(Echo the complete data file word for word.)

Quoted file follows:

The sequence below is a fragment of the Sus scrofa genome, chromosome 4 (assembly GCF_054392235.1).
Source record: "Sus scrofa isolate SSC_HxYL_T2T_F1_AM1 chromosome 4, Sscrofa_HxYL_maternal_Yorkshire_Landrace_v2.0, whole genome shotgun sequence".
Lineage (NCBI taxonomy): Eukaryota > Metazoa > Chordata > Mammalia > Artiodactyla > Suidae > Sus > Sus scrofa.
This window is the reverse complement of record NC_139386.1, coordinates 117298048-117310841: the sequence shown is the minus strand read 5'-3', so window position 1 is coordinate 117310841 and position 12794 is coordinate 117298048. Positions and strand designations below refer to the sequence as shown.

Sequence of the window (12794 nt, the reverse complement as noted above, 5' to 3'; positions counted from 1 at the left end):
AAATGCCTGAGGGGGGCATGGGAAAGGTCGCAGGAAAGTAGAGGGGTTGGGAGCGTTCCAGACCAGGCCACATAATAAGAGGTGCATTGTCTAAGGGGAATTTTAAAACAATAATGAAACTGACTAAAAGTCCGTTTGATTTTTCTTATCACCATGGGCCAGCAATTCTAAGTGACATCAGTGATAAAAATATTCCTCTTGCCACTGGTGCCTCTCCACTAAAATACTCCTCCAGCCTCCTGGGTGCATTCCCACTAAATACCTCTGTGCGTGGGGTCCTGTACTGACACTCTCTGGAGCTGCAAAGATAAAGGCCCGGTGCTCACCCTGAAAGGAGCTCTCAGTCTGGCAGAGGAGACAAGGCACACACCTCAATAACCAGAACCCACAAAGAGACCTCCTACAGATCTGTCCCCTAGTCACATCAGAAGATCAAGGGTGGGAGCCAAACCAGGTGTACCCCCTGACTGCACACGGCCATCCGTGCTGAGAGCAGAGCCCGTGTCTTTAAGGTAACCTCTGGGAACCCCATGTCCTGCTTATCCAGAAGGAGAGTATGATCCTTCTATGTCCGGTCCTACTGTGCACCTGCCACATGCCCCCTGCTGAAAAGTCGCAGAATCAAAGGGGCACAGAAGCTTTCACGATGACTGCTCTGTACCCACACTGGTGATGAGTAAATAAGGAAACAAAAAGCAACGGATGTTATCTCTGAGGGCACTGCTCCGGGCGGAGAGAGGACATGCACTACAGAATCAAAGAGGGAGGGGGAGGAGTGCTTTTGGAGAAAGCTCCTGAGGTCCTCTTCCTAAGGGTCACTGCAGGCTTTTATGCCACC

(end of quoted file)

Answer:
The sequence below is a fragment of the Sus scrofa genome, chromosome 4 (assembly GCF_054392235.1).
Source record: "Sus scrofa isolate SSC_HxYL_T2T_F1_AM1 chromosome 4, Sscrofa_HxYL_maternal_Yorkshire_Landrace_v2.0, whole genome shotgun sequence".
Lineage (NCBI taxonomy): Eukaryota > Metazoa > Chordata > Mammalia > Artiodactyla > Suidae > Sus > Sus scrofa.
This window is the reverse complement of record NC_139386.1, coordinates 117298048-117310841: the sequence shown is the minus strand read 5'-3', so window position 1 is coordinate 117310841 and position 12794 is coordinate 117298048. Positions and strand designations below refer to the sequence as shown.

Sequence of the window (12794 nt, the reverse complement as noted above, 5' to 3'; positions counted from 1 at the left end):
AAATGCCTGAGGGGGGCATGGGAAAGGTCGCAGGAAAGTAGAGGGGTTGGGAGCGTTCCAGACCAGGCCACATAATAAGAGGTGCATTGTCTAAGGGGAATTTTAAAACAATAATGAAACTGACTAAAAGTCCGTTTGATTTTTCTTATCACCATGGGCCAGCAATTCTAAGTGACATCAGTGATAAAAATATTCCTCTTGCCACTGGTGCCTCTCCACTAAAATACTCCTCCAGCCTCCTGGGTGCATTCCCACTAAATACCTCTGTGCGTGGGGTCCTGTACTGACACTCTCTGGAGCTGCAAAGATAAAGGCCCGGTGCTCACCCTGAAAGGAGCTCTCAGTCTGGCAGAGGAGACAAGGCACACACCTCAATAACCAGAACCCACAAAGAGACCTCCTACAGATCTGTCCCCTAGTCACATCAGAAGATCAAGGGTGGGAGCCAAACCAGGTGTACCCCCTGACTGCACACGGCCATCCGTGCTGAGAGCAGAGCCCGTGTCTTTAAGGTAACCTCTGGGAACCCCATGTCCTGCTTATCCAGAAGGAGAGTATGATCCTTCTATGTCCGGTCCTACTGTGCACCTGCCACATGCCCCCTGCTGAAAAGTCGCAGAATCAAAGGGGCACAGAAGCTTTCACGATGACTGCTCTGTACCCACACTGGTGATGAGTAAATAAGGAAACAAAAAGCAACGGATGTTATCTCTGAGGGCACTGCTCCGGGCGGAGAGAGGACATGCACTACAGAATCAAAGAGGGAGGGGGAGGAGTGCTTTTGGAGAAAGCTCCTGAGGTCCTCTTCCTAAGGGTCACTGCAGGCTTTTATGCCACC